What drives the wedge between Anne and Godard is far more than Godard’s tiresome jealousy. It is a gradual drifting apart in which an often hypocritical Godard burns his bridges and insults Anne, her friends and family. Many of the incidents and anecdotes lifted from the book are turned into comedy to highlight Godard’s hypocrisy and the irrational conduct that reveals his unease in straddling two worlds.
One example is Godard’s determination to close down the Cannes Film Festival in
solidarity with the students and workers. He is horrified to find Anne sunbathing in the villa of a wealthy newspaper owner where their entrepreneurial friends Bambam (Grégory Gadebois) and Rosier (Bérénice Bejo) are holidaying. Revolutionaries are not supposed to look rested with glamorous suntans while their comrades are falling in the streets. When Godard discovers there is no petrol for him to return to Paris, Bambam and Rosier point out that it’s the workers’ strike that is responsible for the lack of petrol and trains to Paris. Even behind the sunglasses, Garrel’s expressive face and body language has us laughing at his dialogue. Anne recalls that Godard was, more than once, forced to laugh at his tantrums, and in the film we are never laughing at him, but rather with him.
There is, however, a deadly serious scene in Anne’s hotel room in Italy where she is starring in a film while Godard has gone to Czechoslovakia to shoot a film with the radical activist Jean-Pierre Goran, co-founder with Godard of the Dziga Vertov Group. Godard has left to join Anne, ostensibly because he fears she has found a lover. During a particularly painful dinner in the hotel restaurant, Godard is so nasty that Anne is not speaking to him by the time they retire. When Anne awakens in the morning, Godard is lying unresponsive next to an empty jar of sleeping pills.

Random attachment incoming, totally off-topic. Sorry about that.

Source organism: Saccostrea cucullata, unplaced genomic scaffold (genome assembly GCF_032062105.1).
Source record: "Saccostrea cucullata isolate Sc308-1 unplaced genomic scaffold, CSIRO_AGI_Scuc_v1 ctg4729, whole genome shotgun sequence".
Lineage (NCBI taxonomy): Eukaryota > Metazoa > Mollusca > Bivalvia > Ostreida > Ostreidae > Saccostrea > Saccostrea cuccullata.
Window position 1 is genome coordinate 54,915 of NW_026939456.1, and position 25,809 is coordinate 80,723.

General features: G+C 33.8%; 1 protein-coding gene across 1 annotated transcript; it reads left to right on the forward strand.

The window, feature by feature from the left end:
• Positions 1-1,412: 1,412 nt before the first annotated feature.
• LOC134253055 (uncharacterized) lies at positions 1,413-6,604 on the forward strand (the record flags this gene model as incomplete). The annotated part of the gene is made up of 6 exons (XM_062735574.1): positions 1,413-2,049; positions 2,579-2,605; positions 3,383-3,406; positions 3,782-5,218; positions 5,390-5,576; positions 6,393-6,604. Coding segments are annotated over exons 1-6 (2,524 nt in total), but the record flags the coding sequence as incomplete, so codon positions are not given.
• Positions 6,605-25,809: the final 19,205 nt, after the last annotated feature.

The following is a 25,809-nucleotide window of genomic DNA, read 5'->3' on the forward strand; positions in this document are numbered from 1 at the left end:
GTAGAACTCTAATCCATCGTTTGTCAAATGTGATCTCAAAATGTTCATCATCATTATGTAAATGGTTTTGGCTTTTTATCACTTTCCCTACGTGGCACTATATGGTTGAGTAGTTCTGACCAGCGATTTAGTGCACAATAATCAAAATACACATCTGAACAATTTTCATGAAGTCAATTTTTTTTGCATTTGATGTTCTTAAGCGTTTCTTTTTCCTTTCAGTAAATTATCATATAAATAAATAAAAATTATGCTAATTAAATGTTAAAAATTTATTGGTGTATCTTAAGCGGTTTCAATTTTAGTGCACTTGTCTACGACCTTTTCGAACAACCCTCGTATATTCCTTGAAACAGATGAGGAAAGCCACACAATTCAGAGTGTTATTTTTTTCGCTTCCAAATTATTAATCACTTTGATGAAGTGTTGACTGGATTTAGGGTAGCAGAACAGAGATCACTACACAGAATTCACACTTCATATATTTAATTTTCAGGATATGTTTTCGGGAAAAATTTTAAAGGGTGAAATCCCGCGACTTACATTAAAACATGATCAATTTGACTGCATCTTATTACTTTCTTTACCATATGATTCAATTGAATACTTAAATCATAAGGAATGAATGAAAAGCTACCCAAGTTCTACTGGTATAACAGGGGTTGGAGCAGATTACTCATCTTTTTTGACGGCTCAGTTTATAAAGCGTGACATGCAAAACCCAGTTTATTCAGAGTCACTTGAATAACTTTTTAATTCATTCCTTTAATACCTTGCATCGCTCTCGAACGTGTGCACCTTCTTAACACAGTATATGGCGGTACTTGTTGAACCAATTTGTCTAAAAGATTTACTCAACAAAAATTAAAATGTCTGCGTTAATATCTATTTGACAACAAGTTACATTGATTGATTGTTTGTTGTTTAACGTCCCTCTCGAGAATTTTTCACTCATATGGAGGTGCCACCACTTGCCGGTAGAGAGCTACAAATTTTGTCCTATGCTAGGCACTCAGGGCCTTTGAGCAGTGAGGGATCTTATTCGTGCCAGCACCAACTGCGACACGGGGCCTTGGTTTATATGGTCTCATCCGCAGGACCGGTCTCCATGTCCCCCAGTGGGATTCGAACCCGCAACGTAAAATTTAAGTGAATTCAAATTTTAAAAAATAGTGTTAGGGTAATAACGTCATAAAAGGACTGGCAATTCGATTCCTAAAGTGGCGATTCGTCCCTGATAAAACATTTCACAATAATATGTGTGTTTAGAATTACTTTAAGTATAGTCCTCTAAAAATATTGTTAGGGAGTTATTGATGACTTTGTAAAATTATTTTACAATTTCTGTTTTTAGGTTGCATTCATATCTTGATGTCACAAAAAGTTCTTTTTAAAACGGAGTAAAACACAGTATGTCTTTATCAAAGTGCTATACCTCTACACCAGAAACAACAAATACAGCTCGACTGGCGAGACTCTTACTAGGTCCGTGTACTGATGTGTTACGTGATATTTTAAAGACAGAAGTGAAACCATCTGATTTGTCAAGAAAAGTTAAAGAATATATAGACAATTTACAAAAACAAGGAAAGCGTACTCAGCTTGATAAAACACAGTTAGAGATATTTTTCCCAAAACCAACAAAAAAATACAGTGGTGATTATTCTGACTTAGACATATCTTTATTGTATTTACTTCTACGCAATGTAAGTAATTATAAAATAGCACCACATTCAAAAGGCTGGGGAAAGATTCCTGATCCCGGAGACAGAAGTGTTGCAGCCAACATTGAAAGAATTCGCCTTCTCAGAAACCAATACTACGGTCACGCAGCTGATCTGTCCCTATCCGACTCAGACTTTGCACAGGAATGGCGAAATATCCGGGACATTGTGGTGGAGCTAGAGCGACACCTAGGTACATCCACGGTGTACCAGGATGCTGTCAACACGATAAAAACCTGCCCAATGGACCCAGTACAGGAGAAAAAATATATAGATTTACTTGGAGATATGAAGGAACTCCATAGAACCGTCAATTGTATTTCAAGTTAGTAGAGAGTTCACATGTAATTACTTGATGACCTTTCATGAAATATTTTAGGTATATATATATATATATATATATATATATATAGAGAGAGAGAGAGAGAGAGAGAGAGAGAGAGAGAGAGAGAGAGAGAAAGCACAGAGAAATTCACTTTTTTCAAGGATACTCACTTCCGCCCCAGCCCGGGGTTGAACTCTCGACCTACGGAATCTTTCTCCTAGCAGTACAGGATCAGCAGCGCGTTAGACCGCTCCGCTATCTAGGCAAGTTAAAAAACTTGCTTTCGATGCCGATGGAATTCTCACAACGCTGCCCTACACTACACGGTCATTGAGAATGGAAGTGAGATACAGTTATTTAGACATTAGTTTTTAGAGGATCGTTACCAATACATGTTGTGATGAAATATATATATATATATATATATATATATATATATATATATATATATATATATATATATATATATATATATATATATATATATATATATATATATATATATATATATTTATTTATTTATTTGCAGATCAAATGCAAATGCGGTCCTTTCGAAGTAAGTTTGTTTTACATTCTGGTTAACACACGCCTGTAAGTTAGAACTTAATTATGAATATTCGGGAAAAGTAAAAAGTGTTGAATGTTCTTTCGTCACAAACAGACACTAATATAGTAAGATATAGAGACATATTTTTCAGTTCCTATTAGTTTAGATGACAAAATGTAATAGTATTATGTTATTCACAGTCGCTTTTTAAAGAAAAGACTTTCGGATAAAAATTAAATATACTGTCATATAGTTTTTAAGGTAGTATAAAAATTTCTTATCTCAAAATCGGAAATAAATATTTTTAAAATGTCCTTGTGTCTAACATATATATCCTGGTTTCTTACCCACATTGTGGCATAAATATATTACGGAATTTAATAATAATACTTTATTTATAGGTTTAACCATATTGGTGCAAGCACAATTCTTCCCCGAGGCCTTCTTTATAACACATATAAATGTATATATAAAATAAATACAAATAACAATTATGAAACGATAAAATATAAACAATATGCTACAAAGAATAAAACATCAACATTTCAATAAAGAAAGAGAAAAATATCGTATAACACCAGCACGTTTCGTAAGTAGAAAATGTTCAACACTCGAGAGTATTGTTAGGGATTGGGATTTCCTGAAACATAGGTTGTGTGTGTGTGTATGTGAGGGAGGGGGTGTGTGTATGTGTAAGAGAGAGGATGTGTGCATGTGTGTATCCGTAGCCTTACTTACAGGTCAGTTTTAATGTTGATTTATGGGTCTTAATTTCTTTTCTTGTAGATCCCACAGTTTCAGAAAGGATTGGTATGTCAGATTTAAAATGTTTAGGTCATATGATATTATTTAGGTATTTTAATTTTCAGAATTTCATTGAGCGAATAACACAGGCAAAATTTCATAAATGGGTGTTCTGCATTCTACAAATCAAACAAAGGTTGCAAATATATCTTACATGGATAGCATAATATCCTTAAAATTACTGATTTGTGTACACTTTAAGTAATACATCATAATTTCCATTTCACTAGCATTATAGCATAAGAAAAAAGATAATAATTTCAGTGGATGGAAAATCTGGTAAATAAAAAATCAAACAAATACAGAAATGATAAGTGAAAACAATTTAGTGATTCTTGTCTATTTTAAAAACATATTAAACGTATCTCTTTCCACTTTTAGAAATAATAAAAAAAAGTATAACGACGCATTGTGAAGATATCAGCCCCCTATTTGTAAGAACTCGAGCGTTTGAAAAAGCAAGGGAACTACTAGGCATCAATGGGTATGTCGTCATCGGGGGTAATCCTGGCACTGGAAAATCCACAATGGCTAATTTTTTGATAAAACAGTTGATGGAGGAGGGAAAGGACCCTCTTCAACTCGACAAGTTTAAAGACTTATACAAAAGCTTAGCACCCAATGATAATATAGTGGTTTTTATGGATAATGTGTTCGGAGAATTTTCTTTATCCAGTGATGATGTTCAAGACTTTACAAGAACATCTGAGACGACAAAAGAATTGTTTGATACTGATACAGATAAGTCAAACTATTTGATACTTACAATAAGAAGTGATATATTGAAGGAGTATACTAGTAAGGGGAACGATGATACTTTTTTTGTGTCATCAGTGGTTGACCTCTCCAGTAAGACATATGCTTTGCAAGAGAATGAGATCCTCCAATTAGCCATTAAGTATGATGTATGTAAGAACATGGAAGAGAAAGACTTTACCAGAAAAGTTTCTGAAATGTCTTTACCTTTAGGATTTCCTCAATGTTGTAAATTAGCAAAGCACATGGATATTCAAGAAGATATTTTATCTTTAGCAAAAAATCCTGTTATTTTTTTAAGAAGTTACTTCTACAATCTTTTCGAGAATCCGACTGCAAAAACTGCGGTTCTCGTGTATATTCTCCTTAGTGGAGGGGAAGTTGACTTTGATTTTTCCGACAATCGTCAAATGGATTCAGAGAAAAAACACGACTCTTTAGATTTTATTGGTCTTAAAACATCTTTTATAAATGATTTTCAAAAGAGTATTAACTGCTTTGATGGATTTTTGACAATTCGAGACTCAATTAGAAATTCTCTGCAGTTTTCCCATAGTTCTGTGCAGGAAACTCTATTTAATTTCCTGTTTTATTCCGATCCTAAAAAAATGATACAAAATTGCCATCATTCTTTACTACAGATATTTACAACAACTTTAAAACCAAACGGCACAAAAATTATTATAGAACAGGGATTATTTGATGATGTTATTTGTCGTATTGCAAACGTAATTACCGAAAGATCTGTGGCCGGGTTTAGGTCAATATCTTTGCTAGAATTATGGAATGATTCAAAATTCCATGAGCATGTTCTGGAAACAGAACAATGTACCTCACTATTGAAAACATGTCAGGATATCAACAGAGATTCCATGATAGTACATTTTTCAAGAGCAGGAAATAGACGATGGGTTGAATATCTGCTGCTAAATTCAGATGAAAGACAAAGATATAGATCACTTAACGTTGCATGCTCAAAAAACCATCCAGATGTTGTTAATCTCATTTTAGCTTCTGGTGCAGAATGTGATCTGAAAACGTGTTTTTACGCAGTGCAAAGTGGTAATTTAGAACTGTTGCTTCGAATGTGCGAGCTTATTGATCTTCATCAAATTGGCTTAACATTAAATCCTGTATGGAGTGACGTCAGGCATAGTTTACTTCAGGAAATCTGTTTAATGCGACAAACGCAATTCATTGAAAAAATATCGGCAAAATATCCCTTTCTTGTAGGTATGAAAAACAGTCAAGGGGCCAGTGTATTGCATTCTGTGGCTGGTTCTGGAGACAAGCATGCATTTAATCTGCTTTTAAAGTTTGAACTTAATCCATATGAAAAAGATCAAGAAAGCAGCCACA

Anyone who has seen La Chinoise will, in the context, be reminded of the suicidal Kirillov’s struggle with his extremist nihilistic views. We do not, of course, know how Godard felt about his collaboration with Dziga Vertov, but aside from using Brechtian forms and Marxist ideology to distinguish the style of their films, they are marked by an absence of personal authorship. While Anne’s book does not imagine experiences that she did not share with Godard, Hazanavicius puts us on the set of Pravda, where we watch as Godard, accustomed to calling the creative shots, is forced to agree with a decision by committee. There is something terribly sad in watching the world’s foremost auteur relinquishing artistic control.
In an homage to the master, Hazanavicius references Godard’s bright pastel colours and innovatory stylistic techniques throughout the film. And in one scene, where Anne, with Godard’s backing, turns down a starring role in a film requiring full nudity, the two are brushing their teeth, stark naked. This scene would not look out of place in a Godard film. That scene might even be an attempt to show how you can present serious questions about personal and artistic compromise within an entertaining film.
Because the couple’s years together coincided with the 1968 student/worker manifestations and Godard’s masochistic quest to reconcile his left wing politics and ‘bourgeois’ cinema, Redoubtable is much more than a film about the breakdown of a marriage. If the film is let down by Stacy Martin’s vacuous portrayal of Anne Wiazemsky, an actress with considerably more talent than Martin, Louis Garrel’s inspired performance as Godard is an uncanny pleasure.
You can watch the film trailer here: